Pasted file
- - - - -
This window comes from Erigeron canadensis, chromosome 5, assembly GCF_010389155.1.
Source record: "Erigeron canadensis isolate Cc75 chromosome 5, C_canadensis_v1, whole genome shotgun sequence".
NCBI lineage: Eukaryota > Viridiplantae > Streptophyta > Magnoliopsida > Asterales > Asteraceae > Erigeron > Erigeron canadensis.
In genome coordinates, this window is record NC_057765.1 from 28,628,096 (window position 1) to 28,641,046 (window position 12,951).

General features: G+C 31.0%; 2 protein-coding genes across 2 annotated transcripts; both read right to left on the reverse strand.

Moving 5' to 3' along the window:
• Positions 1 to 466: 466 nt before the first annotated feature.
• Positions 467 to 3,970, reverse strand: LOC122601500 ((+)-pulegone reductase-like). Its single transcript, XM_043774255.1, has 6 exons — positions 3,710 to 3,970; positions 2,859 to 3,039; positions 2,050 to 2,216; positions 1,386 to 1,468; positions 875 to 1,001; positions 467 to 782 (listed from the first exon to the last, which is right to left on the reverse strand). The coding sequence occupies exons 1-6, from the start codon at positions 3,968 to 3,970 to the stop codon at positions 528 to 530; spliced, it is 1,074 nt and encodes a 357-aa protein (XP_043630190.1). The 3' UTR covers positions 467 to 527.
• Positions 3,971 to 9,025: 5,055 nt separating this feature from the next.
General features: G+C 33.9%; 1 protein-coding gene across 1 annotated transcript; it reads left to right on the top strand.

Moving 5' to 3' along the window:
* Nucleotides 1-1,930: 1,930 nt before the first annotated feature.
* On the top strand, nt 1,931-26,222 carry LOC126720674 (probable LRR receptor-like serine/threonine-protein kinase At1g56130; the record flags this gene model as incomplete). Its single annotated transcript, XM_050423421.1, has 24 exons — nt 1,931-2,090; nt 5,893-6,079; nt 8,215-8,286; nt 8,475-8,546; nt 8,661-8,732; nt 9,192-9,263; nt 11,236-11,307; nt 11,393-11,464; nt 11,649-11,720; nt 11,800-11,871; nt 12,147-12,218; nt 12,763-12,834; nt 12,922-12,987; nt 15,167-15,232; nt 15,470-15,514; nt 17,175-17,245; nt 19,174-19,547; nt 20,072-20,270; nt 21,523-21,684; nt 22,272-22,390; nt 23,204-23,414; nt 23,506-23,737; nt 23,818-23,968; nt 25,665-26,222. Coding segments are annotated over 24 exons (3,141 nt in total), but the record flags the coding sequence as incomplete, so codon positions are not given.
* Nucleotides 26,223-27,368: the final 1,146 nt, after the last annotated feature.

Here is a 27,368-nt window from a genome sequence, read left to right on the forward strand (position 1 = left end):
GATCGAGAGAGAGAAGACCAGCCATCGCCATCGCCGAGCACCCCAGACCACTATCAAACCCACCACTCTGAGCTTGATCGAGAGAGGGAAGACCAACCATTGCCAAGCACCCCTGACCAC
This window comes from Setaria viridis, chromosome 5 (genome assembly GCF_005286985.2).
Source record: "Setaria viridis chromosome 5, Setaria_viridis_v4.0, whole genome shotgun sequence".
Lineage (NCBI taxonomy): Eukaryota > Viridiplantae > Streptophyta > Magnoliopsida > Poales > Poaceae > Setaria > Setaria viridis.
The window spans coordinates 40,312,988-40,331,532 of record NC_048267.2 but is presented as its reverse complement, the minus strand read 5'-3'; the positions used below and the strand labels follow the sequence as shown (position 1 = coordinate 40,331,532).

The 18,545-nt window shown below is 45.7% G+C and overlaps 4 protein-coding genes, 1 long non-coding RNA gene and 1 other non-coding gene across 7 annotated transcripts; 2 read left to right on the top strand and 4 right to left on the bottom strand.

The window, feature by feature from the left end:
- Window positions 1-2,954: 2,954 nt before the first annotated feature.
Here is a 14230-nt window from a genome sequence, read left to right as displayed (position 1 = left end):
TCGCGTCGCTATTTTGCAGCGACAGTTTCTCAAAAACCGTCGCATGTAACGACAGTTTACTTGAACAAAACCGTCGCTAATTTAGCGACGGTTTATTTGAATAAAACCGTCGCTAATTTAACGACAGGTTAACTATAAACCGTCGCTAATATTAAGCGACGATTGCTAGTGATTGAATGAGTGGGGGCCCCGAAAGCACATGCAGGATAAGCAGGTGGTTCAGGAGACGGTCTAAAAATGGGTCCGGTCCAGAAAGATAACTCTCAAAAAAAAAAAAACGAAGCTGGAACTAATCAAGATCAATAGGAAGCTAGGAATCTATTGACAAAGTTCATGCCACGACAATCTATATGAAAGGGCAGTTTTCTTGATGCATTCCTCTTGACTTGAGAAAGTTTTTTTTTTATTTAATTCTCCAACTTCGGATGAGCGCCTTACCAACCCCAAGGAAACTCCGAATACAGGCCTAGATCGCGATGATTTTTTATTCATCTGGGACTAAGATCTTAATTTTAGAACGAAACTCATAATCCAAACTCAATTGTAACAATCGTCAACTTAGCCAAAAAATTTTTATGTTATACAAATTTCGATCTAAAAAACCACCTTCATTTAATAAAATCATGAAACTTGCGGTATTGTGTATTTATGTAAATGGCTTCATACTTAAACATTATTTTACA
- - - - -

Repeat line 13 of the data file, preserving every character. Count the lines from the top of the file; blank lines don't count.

* On the top strand, nt 1,931-26,222 carry LOC126720674 (probable LRR receptor-like serine/threonine-protein kinase At1g56130; the record flags this gene model as incomplete). Its single annotated transcript, XM_050423421.1, has 24 exons — nt 1,931-2,090; nt 5,893-6,079; nt 8,215-8,286; nt 8,475-8,546; nt 8,661-8,732; nt 9,192-9,263; nt 11,236-11,307; nt 11,393-11,464; nt 11,649-11,720; nt 11,800-11,871; nt 12,147-12,218; nt 12,763-12,834; nt 12,922-12,987; nt 15,167-15,232; nt 15,470-15,514; nt 17,175-17,245; nt 19,174-19,547; nt 20,072-20,270; nt 21,523-21,684; nt 22,272-22,390; nt 23,204-23,414; nt 23,506-23,737; nt 23,818-23,968; nt 25,665-26,222. Coding segments are annotated over 24 exons (3,141 nt in total), but the record flags the coding sequence as incomplete, so codon positions are not given.